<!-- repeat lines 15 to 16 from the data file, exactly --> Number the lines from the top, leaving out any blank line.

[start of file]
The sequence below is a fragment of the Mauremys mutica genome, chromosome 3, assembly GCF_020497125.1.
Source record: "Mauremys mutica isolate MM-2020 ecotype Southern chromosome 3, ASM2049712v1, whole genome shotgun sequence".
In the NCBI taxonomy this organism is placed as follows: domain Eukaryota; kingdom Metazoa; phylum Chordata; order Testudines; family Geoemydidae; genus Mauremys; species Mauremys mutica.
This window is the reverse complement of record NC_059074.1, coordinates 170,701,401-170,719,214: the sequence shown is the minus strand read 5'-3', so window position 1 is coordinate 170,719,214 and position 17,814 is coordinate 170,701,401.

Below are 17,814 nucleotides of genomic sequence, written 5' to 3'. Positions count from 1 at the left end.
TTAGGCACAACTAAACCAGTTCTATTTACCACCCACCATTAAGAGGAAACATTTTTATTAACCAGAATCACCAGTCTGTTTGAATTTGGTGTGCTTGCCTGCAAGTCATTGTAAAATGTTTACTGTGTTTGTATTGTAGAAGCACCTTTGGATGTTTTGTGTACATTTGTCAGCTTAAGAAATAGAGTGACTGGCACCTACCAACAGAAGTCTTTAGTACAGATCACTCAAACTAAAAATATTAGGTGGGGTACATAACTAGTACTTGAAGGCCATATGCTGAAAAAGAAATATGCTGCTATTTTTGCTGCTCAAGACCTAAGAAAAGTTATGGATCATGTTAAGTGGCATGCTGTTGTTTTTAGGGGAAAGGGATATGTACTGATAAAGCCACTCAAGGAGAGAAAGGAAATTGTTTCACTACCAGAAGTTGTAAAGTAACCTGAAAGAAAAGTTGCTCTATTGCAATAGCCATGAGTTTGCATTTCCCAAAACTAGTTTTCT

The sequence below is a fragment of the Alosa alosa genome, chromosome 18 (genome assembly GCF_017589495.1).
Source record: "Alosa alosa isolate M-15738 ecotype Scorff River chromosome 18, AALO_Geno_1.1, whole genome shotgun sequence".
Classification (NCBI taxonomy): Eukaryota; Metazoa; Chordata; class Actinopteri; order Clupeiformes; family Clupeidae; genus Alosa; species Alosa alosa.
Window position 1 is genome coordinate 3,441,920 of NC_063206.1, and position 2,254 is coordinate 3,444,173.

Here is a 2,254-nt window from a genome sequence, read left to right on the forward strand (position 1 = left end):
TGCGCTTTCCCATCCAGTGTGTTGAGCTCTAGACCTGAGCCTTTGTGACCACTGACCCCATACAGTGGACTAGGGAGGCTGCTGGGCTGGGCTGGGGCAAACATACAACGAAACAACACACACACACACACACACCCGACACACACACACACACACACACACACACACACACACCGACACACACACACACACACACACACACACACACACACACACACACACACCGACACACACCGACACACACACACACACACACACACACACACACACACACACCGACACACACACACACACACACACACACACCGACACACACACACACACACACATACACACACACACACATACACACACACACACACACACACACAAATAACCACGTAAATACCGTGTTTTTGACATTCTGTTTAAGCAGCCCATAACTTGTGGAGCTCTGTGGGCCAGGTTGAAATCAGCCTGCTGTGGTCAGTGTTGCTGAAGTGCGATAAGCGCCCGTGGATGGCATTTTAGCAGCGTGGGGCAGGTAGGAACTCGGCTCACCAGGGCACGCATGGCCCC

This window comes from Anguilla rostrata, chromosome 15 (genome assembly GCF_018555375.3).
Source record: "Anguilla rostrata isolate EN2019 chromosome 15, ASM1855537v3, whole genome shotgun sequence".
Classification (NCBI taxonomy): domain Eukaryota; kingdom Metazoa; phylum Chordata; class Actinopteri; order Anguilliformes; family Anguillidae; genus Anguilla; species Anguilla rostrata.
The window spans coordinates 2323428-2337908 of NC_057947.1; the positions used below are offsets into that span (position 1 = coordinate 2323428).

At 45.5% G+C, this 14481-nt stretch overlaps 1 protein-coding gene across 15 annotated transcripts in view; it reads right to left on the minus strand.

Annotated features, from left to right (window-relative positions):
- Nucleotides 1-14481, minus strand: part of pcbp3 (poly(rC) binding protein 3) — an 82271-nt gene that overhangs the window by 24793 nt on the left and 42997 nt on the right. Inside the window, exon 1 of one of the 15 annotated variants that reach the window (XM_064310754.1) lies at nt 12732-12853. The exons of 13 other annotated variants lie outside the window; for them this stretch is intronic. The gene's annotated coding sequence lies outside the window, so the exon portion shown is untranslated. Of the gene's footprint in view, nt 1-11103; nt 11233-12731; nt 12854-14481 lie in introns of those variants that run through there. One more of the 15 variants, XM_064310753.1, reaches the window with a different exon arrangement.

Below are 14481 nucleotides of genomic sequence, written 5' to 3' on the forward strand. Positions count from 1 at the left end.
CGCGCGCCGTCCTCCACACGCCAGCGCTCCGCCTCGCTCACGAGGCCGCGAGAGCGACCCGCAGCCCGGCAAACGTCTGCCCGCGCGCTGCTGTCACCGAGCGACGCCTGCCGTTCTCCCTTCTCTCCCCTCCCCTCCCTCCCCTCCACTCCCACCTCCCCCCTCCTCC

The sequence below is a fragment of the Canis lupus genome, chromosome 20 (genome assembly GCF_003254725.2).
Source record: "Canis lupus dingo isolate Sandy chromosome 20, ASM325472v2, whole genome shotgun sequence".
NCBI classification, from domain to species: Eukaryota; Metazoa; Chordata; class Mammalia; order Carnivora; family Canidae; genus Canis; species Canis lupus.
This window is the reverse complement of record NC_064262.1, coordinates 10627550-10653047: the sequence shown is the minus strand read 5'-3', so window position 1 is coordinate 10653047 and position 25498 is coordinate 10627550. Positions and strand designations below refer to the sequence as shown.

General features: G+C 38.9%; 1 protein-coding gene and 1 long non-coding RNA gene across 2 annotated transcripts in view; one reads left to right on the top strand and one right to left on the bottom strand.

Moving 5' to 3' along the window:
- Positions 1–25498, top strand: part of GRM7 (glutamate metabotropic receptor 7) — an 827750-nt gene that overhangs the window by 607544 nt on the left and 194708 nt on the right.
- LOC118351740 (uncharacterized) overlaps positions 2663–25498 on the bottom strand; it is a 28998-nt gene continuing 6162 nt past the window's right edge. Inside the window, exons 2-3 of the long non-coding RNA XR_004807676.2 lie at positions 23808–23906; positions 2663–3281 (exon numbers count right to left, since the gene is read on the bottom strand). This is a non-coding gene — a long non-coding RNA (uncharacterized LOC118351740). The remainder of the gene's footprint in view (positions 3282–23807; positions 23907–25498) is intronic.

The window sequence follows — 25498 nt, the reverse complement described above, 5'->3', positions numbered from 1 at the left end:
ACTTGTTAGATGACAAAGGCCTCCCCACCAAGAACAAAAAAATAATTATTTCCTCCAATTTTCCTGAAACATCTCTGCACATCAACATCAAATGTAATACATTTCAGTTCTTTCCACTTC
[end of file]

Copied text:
Classification (NCBI taxonomy): domain Eukaryota; kingdom Metazoa; phylum Chordata; class Actinopteri; order Anguilliformes; family Anguillidae; genus Anguilla; species Anguilla rostrata.
The window spans coordinates 2323428-2337908 of NC_057947.1; the positions used below are offsets into that span (position 1 = coordinate 2323428).